• The Robolectric (unit) and Espresso (integration) tests were commingled in the project hierarchy. This meant that at first glance, there was no easy way to distinguish them short of a package or file naming convention. This would require us to build this knowledge into our Gradle files so that we could easily run unit tests and integration tests separately so that we could get the quick feedback we were looking for as part of our TDD.
  • Deckard uses the androidTestCompile closure for all tests. This is bothersome not only because this is the default ‘android’ closure used for ‘connected’ tests (requiring you to be ‘connected’ to an Android device or emulator, which Robolectric tests are not), but also because doing this exacerbates the transitive dependency problems since all libraries needed for the Espresso tests are also on the Robolectric tests classpath.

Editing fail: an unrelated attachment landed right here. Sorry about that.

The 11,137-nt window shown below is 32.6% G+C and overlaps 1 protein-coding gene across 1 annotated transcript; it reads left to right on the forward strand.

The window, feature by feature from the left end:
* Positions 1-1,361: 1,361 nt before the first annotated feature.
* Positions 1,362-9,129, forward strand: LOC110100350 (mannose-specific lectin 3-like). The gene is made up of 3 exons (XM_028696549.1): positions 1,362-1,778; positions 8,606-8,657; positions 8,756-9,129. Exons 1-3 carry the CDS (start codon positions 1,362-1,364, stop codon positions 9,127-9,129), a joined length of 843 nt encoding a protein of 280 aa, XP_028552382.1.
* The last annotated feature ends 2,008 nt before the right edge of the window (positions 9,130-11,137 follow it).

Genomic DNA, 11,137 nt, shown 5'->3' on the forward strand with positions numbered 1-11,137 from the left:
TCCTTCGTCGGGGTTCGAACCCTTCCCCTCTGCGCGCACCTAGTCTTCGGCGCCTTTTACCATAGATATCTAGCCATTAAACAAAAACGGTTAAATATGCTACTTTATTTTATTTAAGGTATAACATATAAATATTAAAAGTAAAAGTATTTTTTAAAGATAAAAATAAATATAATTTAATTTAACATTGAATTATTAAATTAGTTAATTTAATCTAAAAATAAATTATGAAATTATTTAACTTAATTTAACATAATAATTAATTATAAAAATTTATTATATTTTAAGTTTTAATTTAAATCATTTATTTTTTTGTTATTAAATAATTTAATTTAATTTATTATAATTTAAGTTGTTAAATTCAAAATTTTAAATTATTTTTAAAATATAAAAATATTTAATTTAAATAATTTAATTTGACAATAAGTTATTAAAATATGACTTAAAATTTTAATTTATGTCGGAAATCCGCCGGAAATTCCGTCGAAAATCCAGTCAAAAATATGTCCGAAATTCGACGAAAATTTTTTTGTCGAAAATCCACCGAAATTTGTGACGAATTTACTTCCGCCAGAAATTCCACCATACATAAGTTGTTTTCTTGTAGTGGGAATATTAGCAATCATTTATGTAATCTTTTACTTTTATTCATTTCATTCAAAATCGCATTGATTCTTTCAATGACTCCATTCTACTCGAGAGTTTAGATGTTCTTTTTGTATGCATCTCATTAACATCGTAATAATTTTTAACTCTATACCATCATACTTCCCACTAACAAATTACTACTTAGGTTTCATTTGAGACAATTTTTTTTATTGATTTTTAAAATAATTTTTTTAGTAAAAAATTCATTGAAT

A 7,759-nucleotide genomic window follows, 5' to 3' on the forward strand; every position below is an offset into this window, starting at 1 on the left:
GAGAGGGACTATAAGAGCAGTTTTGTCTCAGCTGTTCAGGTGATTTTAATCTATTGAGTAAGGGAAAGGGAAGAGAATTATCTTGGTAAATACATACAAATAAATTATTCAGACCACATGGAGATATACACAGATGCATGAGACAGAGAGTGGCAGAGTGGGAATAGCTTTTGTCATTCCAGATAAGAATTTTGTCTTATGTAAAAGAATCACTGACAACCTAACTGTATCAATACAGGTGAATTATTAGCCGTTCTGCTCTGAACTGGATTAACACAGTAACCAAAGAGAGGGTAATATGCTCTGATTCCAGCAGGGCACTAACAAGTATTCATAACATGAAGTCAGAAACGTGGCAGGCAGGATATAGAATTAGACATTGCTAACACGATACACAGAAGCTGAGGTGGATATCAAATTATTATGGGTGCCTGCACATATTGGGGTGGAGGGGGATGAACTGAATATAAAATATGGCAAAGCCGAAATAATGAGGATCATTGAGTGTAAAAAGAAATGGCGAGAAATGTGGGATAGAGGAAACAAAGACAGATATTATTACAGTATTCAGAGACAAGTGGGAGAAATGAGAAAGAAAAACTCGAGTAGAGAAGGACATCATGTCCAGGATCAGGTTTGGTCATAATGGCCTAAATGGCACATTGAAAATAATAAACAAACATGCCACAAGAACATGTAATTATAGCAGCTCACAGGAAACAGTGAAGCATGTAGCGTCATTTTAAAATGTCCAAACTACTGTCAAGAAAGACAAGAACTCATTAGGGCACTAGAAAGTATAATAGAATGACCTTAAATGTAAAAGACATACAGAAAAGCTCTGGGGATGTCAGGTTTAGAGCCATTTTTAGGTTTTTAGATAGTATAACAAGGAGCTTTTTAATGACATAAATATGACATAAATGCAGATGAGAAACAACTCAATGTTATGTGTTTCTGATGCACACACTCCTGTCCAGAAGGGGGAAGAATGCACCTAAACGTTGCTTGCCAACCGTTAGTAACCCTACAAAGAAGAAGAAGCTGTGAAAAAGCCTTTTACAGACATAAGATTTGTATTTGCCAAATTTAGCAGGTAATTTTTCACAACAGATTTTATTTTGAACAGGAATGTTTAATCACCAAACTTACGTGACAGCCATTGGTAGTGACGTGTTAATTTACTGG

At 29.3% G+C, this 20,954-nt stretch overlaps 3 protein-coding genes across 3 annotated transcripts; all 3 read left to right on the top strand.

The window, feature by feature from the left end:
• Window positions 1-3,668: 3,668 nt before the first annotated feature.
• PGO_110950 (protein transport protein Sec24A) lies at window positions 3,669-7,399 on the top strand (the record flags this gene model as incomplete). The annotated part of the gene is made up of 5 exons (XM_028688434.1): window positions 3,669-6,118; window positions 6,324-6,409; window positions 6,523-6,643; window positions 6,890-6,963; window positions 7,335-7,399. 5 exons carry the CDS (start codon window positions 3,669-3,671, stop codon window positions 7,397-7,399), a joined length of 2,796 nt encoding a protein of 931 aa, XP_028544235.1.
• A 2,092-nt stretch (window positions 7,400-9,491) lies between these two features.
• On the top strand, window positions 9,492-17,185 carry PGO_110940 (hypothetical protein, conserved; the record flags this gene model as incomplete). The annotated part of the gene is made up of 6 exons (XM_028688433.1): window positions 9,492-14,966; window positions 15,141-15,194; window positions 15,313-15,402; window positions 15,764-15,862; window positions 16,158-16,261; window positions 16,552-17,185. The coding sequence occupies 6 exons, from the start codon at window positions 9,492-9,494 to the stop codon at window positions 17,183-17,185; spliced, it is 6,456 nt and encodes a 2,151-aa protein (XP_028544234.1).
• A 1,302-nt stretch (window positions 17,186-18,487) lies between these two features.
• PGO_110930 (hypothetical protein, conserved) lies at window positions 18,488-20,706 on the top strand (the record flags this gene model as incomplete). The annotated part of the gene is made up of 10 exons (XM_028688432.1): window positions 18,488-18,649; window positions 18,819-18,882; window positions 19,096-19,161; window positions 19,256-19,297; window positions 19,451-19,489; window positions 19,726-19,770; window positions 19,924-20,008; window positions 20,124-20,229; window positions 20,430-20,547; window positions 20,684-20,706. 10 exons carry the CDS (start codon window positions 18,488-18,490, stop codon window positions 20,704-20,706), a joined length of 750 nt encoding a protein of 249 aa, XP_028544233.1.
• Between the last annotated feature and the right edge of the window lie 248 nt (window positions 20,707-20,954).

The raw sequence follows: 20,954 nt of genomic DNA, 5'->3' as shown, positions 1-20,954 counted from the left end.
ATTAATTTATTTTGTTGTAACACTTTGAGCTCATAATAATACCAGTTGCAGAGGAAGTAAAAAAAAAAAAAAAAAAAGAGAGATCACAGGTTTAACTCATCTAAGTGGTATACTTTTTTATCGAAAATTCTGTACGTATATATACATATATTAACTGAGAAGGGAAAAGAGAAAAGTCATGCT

Clearly, Deckard’s approach wasn’t going to be the solution for making order out of our testing chaos, but it did point us in the right direction for further iteration.

Coffee Break (Problems Dealing with Espresso in Gradle)

Jake Wharton provides the solution to the problem of Espresso not being in a Gradle-consumable format by repackaging Espresso as Double Espresso. This solved one of the aforementioned problems,  only to cause another related to commingling unit and integration tests to manifest: